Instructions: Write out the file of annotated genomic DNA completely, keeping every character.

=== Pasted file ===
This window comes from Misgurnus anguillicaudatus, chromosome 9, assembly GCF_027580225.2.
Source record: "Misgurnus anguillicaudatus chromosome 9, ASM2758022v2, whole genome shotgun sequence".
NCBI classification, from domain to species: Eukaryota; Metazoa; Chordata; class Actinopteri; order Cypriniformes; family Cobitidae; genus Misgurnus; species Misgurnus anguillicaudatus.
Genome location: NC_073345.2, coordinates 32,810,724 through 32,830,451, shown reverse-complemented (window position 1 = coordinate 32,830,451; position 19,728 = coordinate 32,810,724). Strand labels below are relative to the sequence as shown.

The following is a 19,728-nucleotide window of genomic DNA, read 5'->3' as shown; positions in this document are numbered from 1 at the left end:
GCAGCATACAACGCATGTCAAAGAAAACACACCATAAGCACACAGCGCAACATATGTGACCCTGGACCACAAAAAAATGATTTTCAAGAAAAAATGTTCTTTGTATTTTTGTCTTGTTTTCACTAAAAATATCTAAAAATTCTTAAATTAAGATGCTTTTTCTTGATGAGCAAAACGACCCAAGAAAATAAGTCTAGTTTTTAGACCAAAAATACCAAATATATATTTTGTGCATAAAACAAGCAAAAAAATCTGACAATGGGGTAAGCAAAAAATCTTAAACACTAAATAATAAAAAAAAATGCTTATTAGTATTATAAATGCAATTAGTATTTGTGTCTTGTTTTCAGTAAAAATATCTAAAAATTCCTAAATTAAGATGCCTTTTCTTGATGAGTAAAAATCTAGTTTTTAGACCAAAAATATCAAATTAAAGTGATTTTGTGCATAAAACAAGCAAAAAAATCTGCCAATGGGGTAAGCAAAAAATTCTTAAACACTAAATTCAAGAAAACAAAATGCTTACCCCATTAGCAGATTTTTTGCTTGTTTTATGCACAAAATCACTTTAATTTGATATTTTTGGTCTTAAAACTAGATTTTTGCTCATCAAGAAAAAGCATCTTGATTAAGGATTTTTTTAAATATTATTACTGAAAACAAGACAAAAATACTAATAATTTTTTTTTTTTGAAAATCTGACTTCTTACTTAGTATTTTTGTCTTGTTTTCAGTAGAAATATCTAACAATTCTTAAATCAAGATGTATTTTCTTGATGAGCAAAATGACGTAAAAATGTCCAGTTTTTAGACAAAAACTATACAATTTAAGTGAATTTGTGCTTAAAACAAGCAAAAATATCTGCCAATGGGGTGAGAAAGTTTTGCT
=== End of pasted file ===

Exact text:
This window comes from Misgurnus anguillicaudatus, chromosome 9, assembly GCF_027580225.2.
Source record: "Misgurnus anguillicaudatus chromosome 9, ASM2758022v2, whole genome shotgun sequence".
NCBI classification, from domain to species: Eukaryota; Metazoa; Chordata; class Actinopteri; order Cypriniformes; family Cobitidae; genus Misgurnus; species Misgurnus anguillicaudatus.
Genome location: NC_073345.2, coordinates 32,810,724 through 32,830,451, shown reverse-complemented (window position 1 = coordinate 32,830,451; position 19,728 = coordinate 32,810,724). Strand labels below are relative to the sequence as shown.

The following is a 19,728-nucleotide window of genomic DNA, read 5'->3' as shown; positions in this document are numbered from 1 at the left end:
GCAGCATACAACGCATGTCAAAGAAAACACACCATAAGCACACAGCGCAACATATGTGACCCTGGACCACAAAAAAATGATTTTCAAGAAAAAATGTTCTTTGTATTTTTGTCTTGTTTTCACTAAAAATATCTAAAAATTCTTAAATTAAGATGCTTTTTCTTGATGAGCAAAACGACCCAAGAAAATAAGTCTAGTTTTTAGACCAAAAATACCAAATATATATTTTGTGCATAAAACAAGCAAAAAAATCTGACAATGGGGTAAGCAAAAAATCTTAAACACTAAATAATAAAAAAAAATGCTTATTAGTATTATAAATGCAATTAGTATTTGTGTCTTGTTTTCAGTAAAAATATCTAAAAATTCCTAAATTAAGATGCCTTTTCTTGATGAGTAAAAATCTAGTTTTTAGACCAAAAATATCAAATTAAAGTGATTTTGTGCATAAAACAAGCAAAAAAATCTGCCAATGGGGTAAGCAAAAAATTCTTAAACACTAAATTCAAGAAAACAAAATGCTTACCCCATTAGCAGATTTTTTGCTTGTTTTATGCACAAAATCACTTTAATTTGATATTTTTGGTCTTAAAACTAGATTTTTGCTCATCAAGAAAAAGCATCTTGATTAAGGATTTTTTTAAATATTATTACTGAAAACAAGACAAAAATACTAATAATTTTTTTTTTTTGAAAATCTGACTTCTTACTTAGTATTTTTGTCTTGTTTTCAGTAGAAATATCTAACAATTCTTAAATCAAGATGTATTTTCTTGATGAGCAAAATGACGTAAAAATGTCCAGTTTTTAGACAAAAACTATACAATTTAAGTGAATTTGTGCTTAAAACAAGCAAAAATATCTGCCAATGGGGTGAGAAAGTTTTGCT